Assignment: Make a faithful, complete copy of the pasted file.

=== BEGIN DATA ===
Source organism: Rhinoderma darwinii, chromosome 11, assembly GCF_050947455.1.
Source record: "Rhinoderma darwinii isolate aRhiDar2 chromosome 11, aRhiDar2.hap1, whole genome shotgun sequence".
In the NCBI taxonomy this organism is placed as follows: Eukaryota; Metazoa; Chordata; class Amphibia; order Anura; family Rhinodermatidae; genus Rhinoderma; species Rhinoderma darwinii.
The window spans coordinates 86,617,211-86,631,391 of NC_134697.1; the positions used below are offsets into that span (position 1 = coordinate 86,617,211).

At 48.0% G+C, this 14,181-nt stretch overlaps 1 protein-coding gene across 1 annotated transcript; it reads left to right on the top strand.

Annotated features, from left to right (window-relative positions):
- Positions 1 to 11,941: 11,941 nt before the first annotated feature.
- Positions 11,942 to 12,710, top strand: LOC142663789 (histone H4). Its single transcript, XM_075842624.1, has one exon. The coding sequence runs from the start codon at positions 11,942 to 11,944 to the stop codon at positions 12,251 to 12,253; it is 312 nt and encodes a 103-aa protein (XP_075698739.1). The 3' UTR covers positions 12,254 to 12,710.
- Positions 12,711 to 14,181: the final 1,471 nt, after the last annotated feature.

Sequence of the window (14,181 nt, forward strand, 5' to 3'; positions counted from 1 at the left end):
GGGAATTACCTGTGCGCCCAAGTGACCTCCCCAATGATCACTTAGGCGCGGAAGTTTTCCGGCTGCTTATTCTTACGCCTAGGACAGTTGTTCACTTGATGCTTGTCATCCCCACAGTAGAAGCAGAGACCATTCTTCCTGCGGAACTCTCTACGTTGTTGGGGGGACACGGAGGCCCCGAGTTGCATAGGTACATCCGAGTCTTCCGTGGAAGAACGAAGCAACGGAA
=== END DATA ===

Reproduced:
Source organism: Rhinoderma darwinii, chromosome 11, assembly GCF_050947455.1.
Source record: "Rhinoderma darwinii isolate aRhiDar2 chromosome 11, aRhiDar2.hap1, whole genome shotgun sequence".
In the NCBI taxonomy this organism is placed as follows: Eukaryota; Metazoa; Chordata; class Amphibia; order Anura; family Rhinodermatidae; genus Rhinoderma; species Rhinoderma darwinii.
The window spans coordinates 86,617,211-86,631,391 of NC_134697.1; the positions used below are offsets into that span (position 1 = coordinate 86,617,211).

At 48.0% G+C, this 14,181-nt stretch overlaps 1 protein-coding gene across 1 annotated transcript; it reads left to right on the top strand.

Annotated features, from left to right (window-relative positions):
- Positions 1 to 11,941: 11,941 nt before the first annotated feature.
- Positions 11,942 to 12,710, top strand: LOC142663789 (histone H4). Its single transcript, XM_075842624.1, has one exon. The coding sequence runs from the start codon at positions 11,942 to 11,944 to the stop codon at positions 12,251 to 12,253; it is 312 nt and encodes a 103-aa protein (XP_075698739.1). The 3' UTR covers positions 12,254 to 12,710.
- Positions 12,711 to 14,181: the final 1,471 nt, after the last annotated feature.

Sequence of the window (14,181 nt, forward strand, 5' to 3'; positions counted from 1 at the left end):
GGGAATTACCTGTGCGCCCAAGTGACCTCCCCAATGATCACTTAGGCGCGGAAGTTTTCCGGCTGCTTATTCTTACGCCTAGGACAGTTGTTCACTTGATGCTTGTCATCCCCACAGTAGAAGCAGAGACCATTCTTCCTGCGGAACTCTCTACGTTGTTGGGGGGACACGGAGGCCCCGAGTTGCATAGGTACATCCGAGTCTTCCGTGGAAGAACGAAGCAACGGAA